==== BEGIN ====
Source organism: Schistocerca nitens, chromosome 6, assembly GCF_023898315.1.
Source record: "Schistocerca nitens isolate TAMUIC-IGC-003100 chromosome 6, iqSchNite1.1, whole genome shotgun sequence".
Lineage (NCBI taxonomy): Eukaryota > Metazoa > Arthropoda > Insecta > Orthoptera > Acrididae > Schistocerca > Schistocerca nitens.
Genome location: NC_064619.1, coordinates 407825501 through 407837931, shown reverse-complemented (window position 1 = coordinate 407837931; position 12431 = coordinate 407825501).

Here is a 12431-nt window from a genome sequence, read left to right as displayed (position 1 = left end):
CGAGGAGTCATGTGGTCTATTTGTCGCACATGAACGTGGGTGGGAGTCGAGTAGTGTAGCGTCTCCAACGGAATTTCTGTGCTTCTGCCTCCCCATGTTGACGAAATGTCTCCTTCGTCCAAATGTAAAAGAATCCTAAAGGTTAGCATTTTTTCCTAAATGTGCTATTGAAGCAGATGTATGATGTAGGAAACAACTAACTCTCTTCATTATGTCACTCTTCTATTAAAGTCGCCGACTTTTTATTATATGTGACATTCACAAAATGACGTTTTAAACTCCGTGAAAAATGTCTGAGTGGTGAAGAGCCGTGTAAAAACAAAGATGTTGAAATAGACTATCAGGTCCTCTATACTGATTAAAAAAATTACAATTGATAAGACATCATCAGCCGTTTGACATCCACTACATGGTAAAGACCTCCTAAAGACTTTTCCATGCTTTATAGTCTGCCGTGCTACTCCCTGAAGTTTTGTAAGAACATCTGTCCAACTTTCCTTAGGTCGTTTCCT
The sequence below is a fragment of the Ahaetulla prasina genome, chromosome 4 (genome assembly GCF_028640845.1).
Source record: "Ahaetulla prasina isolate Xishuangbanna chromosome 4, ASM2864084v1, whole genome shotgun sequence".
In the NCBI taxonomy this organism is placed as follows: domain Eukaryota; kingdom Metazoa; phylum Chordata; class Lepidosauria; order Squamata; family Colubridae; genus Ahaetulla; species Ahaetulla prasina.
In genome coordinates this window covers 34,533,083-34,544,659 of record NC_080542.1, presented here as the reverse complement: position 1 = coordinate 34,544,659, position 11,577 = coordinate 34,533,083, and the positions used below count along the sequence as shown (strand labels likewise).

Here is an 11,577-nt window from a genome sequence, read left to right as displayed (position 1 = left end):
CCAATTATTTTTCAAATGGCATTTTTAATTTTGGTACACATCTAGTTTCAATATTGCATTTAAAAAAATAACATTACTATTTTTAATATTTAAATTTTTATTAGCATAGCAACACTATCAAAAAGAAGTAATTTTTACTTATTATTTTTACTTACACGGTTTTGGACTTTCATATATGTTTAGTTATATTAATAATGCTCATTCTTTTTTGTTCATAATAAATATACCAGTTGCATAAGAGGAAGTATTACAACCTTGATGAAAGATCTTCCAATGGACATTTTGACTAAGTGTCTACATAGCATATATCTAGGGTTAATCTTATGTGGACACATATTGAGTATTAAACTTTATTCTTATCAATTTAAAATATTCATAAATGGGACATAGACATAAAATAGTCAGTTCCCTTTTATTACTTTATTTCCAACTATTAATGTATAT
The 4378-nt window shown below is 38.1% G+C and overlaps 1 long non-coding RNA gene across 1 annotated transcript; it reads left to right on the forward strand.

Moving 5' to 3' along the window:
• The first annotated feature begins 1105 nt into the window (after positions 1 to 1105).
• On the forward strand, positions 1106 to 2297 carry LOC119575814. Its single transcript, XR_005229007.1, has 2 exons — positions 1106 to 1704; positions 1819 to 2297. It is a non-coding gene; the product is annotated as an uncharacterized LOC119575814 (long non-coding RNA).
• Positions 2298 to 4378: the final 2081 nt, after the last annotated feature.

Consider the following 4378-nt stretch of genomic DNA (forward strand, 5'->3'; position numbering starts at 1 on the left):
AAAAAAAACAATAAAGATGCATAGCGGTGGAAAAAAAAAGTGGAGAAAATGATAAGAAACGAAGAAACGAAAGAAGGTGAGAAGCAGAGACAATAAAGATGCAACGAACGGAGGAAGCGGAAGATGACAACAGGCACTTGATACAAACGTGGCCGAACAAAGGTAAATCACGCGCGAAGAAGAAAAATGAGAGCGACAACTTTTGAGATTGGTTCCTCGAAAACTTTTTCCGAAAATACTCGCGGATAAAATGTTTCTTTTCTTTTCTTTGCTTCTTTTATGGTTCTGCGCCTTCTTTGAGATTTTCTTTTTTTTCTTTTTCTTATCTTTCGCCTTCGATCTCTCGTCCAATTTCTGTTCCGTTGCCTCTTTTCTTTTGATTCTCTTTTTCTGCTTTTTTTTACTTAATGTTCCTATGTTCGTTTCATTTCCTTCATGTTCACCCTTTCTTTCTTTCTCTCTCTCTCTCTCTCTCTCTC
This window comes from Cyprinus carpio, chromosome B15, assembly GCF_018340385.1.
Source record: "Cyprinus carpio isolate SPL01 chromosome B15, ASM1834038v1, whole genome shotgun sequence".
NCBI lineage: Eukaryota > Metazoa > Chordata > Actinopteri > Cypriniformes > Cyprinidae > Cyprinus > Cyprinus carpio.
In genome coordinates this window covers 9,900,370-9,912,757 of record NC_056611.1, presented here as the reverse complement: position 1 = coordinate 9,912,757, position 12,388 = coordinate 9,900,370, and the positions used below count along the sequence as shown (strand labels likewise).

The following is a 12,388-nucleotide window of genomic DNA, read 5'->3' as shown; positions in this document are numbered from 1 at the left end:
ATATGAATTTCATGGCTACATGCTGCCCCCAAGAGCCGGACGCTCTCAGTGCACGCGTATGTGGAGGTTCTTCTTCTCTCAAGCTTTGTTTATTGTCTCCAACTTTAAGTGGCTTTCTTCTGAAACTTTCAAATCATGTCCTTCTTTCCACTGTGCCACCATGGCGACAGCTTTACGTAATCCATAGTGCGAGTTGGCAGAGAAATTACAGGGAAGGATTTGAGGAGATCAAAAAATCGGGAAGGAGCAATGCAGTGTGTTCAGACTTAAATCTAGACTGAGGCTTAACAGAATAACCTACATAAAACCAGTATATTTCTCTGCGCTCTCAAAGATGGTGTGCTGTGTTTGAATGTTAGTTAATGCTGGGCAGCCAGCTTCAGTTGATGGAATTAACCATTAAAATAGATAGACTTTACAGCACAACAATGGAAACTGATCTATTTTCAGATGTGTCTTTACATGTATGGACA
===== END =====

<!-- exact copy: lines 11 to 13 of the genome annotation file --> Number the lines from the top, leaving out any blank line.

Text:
Here is an 11,577-nt window from a genome sequence, read left to right as displayed (position 1 = left end):
CCAATTATTTTTCAAATGGCATTTTTAATTTTGGTACACATCTAGTTTCAATATTGCATTTAAAAAAATAACATTACTATTTTTAATATTTAAATTTTTATTAGCATAGCAACACTATCAAAAAGAAGTAATTTTTACTTATTATTTTTACTTACACGGTTTTGGACTTTCATATATGTTTAGTTATATTAATAATGCTCATTCTTTTTTGTTCATAATAAATATACCAGTTGCATAAGAGGAAGTATTACAACCTTGATGAAAGATCTTCCAATGGACATTTTGACTAAGTGTCTACATAGCATATATCTAGGGTTAATCTTATGTGGACACATATTGAGTATTAAACTTTATTCTTATCAATTTAAAATATTCATAAATGGGACATAGACATAAAATAGTCAGTTCCCTTTTATTACTTTATTTCCAACTATTAATGTATAT
The 4378-nt window shown below is 38.1% G+C and overlaps 1 long non-coding RNA gene across 1 annotated transcript; it reads left to right on the forward strand.